The Latin American community in the UK is disproportionately impacted by COVID-19, amid mounting concerns of their access to the vaccine rollout, a new Indo-American Refugee Migrant Organisation (IRMO) report has found.
It is estimated that around a quarter of a million Latin Americans currently reside in the UK. 145,000 Latinex people live in London, including communities from Argentina, Brazil and Columbia, making the community the eighth largest ethnic group in the capital city. However, recent reports have highlighted the group’s invisibility, only heightened by the COVID-19 pandemic.
Lack of Recognition
As of 2021, Latin Americans are not officially recognised as an ethnic minority group within the UK. Consequently, there is no ethnicity option of ‘Latin American’ on the UK census, and the ONS and Public Health England do not hold any official data on Latin Americans.
The lack of formal recognition has been found to limit access to public services and, in the instance of the pandemic, limit knowledge of ongoing impacts due to disregard of the group in COVID BAME reports.
IRMO represent the Latin American population in the UK and their right to fulfilled lives. Their report published this month, includes a survey of 170 Latin Americans and their experiences throughout the first national lockdown. The figures shine a light on the disproportionate and underreported impacts of COVID-19 on the community.
1 in 7 Latin Americans in the UK are not currently registered with a GP, the report found, primarily due to lack of translation services provided for the registering process. As local GP’s act as the main gateways to health services, many Latin Americans could struggle to access the COVID-19 vaccine and subsequently be left more at risk.
The invisibility of formal recognition has negatively impacted all Latin Americans in the UK
Moreover, Latin American’s overrepresentation in frontline or insecure work presents another public health threat. Previous Queen Mary University research from 2019 showed three quarters of Latin American people earn less than the London Living Wage, much higher than the average across all other groups. 14% of the respondents were still working as ‘essential workers’ in the first lockdown, therefore disproportionately affecting individuals less able to access local health resources.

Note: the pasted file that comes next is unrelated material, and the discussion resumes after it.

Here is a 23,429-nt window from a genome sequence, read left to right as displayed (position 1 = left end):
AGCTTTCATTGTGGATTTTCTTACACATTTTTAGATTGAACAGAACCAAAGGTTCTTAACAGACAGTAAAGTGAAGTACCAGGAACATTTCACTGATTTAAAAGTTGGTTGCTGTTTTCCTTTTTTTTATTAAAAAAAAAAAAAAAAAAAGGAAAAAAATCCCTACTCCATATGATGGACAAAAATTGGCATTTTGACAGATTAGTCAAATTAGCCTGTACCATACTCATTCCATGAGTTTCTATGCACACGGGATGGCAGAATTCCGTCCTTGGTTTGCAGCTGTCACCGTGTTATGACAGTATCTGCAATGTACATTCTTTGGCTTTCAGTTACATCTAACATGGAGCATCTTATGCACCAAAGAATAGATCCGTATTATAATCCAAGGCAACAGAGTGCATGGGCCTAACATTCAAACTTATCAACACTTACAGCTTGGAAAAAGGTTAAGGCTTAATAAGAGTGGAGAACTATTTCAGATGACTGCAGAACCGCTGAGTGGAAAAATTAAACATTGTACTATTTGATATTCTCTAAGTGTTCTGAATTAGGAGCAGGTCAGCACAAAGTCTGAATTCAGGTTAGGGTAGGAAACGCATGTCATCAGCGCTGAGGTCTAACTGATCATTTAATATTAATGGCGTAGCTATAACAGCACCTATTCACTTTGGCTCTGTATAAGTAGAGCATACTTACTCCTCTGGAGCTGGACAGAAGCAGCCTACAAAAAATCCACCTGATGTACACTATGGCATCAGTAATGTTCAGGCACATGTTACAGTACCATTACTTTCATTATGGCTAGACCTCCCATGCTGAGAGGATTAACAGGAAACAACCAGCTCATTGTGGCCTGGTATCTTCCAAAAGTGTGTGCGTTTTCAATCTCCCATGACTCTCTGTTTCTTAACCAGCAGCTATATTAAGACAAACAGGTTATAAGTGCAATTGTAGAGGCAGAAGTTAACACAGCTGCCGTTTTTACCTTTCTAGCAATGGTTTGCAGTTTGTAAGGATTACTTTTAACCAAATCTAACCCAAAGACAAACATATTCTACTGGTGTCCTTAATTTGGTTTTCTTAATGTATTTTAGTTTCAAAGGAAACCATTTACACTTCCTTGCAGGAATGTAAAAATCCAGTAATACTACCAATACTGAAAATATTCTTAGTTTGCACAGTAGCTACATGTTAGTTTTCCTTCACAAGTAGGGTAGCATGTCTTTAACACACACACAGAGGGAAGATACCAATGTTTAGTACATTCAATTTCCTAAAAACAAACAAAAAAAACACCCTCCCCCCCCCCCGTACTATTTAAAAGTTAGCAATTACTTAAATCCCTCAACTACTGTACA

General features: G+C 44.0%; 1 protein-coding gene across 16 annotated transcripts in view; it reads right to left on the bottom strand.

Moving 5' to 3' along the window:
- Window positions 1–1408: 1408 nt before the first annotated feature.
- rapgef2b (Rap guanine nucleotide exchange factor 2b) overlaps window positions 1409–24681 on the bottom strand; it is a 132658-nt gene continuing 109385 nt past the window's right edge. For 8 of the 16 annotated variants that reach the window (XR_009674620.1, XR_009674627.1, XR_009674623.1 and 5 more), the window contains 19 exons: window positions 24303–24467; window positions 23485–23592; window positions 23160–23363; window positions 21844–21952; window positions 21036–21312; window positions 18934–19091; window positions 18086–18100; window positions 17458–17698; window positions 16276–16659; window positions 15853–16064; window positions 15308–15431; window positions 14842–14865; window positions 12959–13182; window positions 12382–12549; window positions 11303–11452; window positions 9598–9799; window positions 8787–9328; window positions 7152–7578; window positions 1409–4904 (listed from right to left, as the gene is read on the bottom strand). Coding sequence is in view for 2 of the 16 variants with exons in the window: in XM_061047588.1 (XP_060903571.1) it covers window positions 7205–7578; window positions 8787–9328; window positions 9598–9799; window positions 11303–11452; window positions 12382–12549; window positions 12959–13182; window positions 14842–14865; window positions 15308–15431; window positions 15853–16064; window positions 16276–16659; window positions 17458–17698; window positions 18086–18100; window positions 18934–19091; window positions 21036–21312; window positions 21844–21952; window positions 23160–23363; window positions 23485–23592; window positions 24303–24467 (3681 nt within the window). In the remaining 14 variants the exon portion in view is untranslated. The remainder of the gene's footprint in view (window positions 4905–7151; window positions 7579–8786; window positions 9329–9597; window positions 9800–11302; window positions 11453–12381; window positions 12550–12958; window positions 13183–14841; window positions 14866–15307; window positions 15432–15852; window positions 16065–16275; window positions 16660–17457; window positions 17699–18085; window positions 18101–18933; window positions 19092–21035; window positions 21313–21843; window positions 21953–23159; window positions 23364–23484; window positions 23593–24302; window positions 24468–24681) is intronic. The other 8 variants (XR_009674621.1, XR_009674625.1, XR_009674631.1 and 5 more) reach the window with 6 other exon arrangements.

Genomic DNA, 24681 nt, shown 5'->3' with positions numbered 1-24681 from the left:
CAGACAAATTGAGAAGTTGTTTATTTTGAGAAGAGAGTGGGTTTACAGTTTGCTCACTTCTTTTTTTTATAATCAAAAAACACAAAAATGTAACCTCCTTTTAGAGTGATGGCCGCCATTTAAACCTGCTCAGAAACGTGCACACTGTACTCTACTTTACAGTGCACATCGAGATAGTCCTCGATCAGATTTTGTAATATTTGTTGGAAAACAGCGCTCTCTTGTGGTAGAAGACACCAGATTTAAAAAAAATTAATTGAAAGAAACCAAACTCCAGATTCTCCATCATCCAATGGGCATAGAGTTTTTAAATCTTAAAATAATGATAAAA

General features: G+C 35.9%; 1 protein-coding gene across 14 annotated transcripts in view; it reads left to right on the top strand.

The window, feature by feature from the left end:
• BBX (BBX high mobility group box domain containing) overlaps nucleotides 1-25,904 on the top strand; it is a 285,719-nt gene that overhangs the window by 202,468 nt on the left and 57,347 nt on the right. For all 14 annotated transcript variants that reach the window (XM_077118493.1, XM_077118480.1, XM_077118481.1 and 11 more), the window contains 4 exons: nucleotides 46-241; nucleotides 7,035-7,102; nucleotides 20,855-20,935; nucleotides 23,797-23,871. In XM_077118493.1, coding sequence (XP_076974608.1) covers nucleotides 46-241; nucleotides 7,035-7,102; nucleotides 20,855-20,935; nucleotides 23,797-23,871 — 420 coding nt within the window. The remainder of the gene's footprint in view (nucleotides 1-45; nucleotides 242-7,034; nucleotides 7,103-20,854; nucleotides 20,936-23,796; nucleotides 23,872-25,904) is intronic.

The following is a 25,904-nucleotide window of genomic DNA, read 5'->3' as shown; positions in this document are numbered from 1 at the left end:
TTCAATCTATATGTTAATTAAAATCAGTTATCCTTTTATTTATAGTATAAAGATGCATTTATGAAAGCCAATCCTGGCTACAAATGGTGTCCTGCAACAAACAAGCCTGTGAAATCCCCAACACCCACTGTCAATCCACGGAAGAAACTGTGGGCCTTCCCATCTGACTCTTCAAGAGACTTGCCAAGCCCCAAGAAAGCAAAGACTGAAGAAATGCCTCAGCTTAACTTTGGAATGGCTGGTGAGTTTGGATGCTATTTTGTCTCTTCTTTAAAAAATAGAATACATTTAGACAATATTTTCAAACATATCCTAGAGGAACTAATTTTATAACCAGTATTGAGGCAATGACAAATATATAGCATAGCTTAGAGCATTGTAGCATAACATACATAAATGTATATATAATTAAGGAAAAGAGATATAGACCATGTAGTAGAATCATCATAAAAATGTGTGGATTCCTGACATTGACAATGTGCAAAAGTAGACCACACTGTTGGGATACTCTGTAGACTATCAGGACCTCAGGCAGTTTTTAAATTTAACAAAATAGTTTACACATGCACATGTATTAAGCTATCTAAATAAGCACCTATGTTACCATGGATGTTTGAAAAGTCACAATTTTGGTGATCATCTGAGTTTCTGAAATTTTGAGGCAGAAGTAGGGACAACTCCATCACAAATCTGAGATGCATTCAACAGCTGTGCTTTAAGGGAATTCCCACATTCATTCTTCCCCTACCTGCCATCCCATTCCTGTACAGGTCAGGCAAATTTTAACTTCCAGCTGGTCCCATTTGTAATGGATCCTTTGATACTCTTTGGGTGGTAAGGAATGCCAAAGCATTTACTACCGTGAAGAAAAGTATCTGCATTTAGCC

Latin American Workforce
77% reported they were unable to work from home due to being in hospitality, cleaning or construction and 49% had increased worries of job security during the pandemic caused by insecure employment contracts. Nearly half of respondents stated they were out of work by mid-May.
Clearly, Latin American people are concentrated in some of the worst-hit and essential employment sectors but with low levels of pay and support.
Over a third of respondents stated they were actually receiving no income at all by the end of the first lockdown. Keeping up with rent payments, childcare, and food shopping became widespread financial struggles.
Representation is power. Latin American invisibility in government data has clearly led to unacceptable issues with their protection, support, and welfare. As the community struggles to access the resources they need, reliance on food banks and child food insecurity has increased.
Mental health impacts have been great, at a time of global instability. Anxieties stemming from employment insecurity caused depression, insomnia, and panic attacks for many of the IRMO respondents.
Furthermore, with 27% of Latin Americans not being entitled to government support due to their immigration status, the group is more at risk of homelessness, food poverty, and unemployment, especially during the pandemic.
Organising for Representation
It is evident in these statistics that not enough is being done to support the Latin American community living within the UK, not just during the pandemic but overall.
The invisibility of the group in government data has clearly led to an issue with the protection, support and welfare of Latin Americans in the UK
The IRMO concluded that the first step that needs to be taken is officially recognising Latin Americans as an ethnic minority group, stating ‘invisibility can only be overcome by organising collectively.’ Campaigning for this is crucial to ensure that public services are made fully inclusive and accessible.
They also argued that ‘monitoring access to the vaccine will be critical to ensure that it reaches all groups, including the Latin American community.’ The government must put in place pathways that increase access for those who would otherwise struggle in receiving the jab.
It is also clear that food insecurity is an essential issue that needs to be tackled, as no person should have anxiety about accessing food. The IRMO recommended that the government and local authorities therefore must put in place ‘adequate referral pathways and partnerships’ to tackle food insecurity.
The current pandemic has highlighted the protection and security that the Latin American community in the UK are being wrongfully robbed of. They make huge contributions to the culture, social and economy which should be better recognised. The cloak of invisibility that has been forced over the group must be snatched away in order to ensure that a path to equal access to resources and services can be fully achieved.
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